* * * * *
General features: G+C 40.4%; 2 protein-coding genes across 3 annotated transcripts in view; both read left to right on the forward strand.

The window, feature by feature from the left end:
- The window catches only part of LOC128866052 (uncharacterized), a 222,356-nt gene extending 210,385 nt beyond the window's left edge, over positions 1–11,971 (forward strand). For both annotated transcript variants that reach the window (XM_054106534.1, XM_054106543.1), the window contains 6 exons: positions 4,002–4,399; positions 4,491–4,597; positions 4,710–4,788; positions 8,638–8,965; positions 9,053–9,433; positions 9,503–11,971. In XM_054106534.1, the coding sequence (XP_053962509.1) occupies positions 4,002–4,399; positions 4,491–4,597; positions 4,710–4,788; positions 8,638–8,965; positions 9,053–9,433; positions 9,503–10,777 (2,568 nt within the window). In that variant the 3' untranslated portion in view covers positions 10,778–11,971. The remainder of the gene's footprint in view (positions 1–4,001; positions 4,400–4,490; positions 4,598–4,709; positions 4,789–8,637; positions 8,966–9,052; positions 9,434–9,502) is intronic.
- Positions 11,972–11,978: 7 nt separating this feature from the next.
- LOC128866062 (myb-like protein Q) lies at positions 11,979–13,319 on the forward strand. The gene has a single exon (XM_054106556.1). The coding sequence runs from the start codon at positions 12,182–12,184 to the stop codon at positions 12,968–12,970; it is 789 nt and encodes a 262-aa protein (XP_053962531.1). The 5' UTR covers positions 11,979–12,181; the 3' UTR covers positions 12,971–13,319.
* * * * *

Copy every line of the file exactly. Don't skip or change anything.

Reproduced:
General features: G+C 40.4%; 2 protein-coding genes across 3 annotated transcripts in view; both read left to right on the forward strand.

The window, feature by feature from the left end:
- The window catches only part of LOC128866052 (uncharacterized), a 222,356-nt gene extending 210,385 nt beyond the window's left edge, over positions 1–11,971 (forward strand). For both annotated transcript variants that reach the window (XM_054106534.1, XM_054106543.1), the window contains 6 exons: positions 4,002–4,399; positions 4,491–4,597; positions 4,710–4,788; positions 8,638–8,965; positions 9,053–9,433; positions 9,503–11,971. In XM_054106534.1, the coding sequence (XP_053962509.1) occupies positions 4,002–4,399; positions 4,491–4,597; positions 4,710–4,788; positions 8,638–8,965; positions 9,053–9,433; positions 9,503–10,777 (2,568 nt within the window). In that variant the 3' untranslated portion in view covers positions 10,778–11,971. The remainder of the gene's footprint in view (positions 1–4,001; positions 4,400–4,490; positions 4,598–4,709; positions 4,789–8,637; positions 8,966–9,052; positions 9,434–9,502) is intronic.
- Positions 11,972–11,978: 7 nt separating this feature from the next.
- LOC128866062 (myb-like protein Q) lies at positions 11,979–13,319 on the forward strand. The gene has a single exon (XM_054106556.1). The coding sequence runs from the start codon at positions 12,182–12,184 to the stop codon at positions 12,968–12,970; it is 789 nt and encodes a 262-aa protein (XP_053962531.1). The 5' UTR covers positions 11,979–12,181; the 3' UTR covers positions 12,971–13,319.